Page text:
While ‘real-life’ learning is commonly identified with workplace or lifelong learning outside of an individual’s initial pre-workforce education in the school and Higher Education sectors, this does not preclude real-life learning experiences occurring within Higher Education programs, hi particular, in those programs that focus on the development of performancebased expertise in professional practice – such as in teaching, the Arts, and in medicine – the use of real-life workplace-based learning experiences has the potential to greatly enrich and enhance learners understandings and skill development.


The context of this paper is the semester-long unit ‘Creating Effective Learning Environments’ (CELE) — one of six units of the ‘Education Studies Major’ (ESM) program in the Faculty of Education at Deakin University. The ESM aims to provide students with a broad range of academic and professional knowledge and skills that meet the diverse needs of graduate teachers.

Other units in the ESM cover developmental and learning issues, curriculum models and influences and the development of particular curricula. Methodological issues in particular content areas are addressed in a separate series of ‘methods’ units. Students also undertake an extensive practicum program over the duration of their degree.

Students in the ESM include recent school graduates, mature age learners making a career change to teaching, and international students. The ESM program is delivered face-to-face on three campuses at Burwood, Geelong Warmambool. It is also offered in off-campus mode.

Why PBL?

The decision to adopt a PBL approach was based on the belief that in a program about effective learning environments, it was essential to adopt an effective adult learning environment model for the unit itself PBL provided the opportunity to both create an appropriate student-centered team-based active learning environment, and to provide students with experiences of a different pedagogical approach to learning than those previously experienced in their course – a case of learning by modelling and immersion in which students were to act out the role of teachers developing policy as the basis of their work in CELE and to engage in genuine professional tasks.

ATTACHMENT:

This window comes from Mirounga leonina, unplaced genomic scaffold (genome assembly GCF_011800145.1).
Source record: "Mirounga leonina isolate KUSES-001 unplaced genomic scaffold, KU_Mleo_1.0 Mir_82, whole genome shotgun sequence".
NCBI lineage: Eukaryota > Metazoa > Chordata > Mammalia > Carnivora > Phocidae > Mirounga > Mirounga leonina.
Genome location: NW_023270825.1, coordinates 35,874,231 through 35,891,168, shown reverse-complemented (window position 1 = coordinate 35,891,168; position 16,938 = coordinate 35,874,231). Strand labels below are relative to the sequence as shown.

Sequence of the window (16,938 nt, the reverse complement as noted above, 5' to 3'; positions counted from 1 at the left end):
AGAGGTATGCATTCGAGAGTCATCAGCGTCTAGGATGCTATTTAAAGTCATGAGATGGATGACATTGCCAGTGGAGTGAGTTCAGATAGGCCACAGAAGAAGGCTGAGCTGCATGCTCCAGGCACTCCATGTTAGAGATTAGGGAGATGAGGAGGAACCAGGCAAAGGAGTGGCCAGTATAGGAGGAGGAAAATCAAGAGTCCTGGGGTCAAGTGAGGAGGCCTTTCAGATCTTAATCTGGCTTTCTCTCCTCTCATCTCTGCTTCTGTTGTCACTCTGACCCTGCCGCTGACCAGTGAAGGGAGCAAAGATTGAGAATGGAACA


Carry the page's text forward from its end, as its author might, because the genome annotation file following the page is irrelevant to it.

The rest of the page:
The Victorian Institute of Teaching

The Victorian Institute of Teaching (VIT) was established in 2001 in recognition of the need to provide a professional body for the teaching profession — one that would serve to enhance the professional status of teachers, to regulate entry to the teaching profession, and to ensure the maintenance of professional standards (VIT, 2004b).

Whereas previously, new entrants to the profession could readily gain full registration based on meeting the academic and practicum requirements of their teacher education programme, new graduates are now given provisional registration for a period of 12 months to allow them time to develop and to enhance their repertoire of professional skills and to provide the opportunity to gather evidence of their ability to operate as in independent professional in their educational workplace (VIT, 2004a). All CELE tasks may be used as ‘evidence’ that can be incorporated into the students’ current portfolios.


For the past 40 years, the use of ICT in Teacher Education has been problematic and only recently have large scale initiatives attempted to provide clear pedagogical guidelines for educators. Whereas many undergraduate students in CELE have basic ICT competencies, this is not necessarily the case with mature-age postgraduate students – those leaving another vocation to become a teacher. In both cases there is a real need to provide them with the basis for engaging in the professional and pedagogical use of ICT.


The use of a real-life context, along with the use of ICT, to foster and model engagement and collaboration appears to have been effective in helping students to see both the importance of educational policy development in schools and the value of challenging and engaging learning environments.

Course evaluation data are highly supportive of the use of both PBL and real-life contexts. This suggests that this focus should be maintained and extended to other units in the ESM. The role of ICT is critical, not because of its nature per se, but because of its use a mediating and focusing tool.

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